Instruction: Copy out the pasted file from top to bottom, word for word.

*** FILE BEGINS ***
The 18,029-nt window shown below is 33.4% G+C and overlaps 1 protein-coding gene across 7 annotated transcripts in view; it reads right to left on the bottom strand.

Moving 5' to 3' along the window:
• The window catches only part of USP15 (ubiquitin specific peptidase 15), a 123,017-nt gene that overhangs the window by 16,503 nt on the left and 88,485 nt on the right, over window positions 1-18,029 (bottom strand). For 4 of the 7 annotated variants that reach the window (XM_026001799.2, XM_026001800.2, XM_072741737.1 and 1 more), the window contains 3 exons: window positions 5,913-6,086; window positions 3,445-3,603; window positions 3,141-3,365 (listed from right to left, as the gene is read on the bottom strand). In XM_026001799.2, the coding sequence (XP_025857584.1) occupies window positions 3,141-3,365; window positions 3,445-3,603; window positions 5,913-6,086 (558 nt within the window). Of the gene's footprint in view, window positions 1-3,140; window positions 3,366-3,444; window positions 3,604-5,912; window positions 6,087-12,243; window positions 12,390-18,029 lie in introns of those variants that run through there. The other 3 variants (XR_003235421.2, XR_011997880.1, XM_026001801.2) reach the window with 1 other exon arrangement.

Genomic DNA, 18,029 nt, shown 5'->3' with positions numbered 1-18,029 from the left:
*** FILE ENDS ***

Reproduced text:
The 18,029-nt window shown below is 33.4% G+C and overlaps 1 protein-coding gene across 7 annotated transcripts in view; it reads right to left on the bottom strand.

Moving 5' to 3' along the window:
• The window catches only part of USP15 (ubiquitin specific peptidase 15), a 123,017-nt gene that overhangs the window by 16,503 nt on the left and 88,485 nt on the right, over window positions 1-18,029 (bottom strand). For 4 of the 7 annotated variants that reach the window (XM_026001799.2, XM_026001800.2, XM_072741737.1 and 1 more), the window contains 3 exons: window positions 5,913-6,086; window positions 3,445-3,603; window positions 3,141-3,365 (listed from right to left, as the gene is read on the bottom strand). In XM_026001799.2, the coding sequence (XP_025857584.1) occupies window positions 3,141-3,365; window positions 3,445-3,603; window positions 5,913-6,086 (558 nt within the window). Of the gene's footprint in view, window positions 1-3,140; window positions 3,366-3,444; window positions 3,604-5,912; window positions 6,087-12,243; window positions 12,390-18,029 lie in introns of those variants that run through there. The other 3 variants (XR_003235421.2, XR_011997880.1, XM_026001801.2) reach the window with 1 other exon arrangement.

Genomic DNA, 18,029 nt, shown 5'->3' with positions numbered 1-18,029 from the left: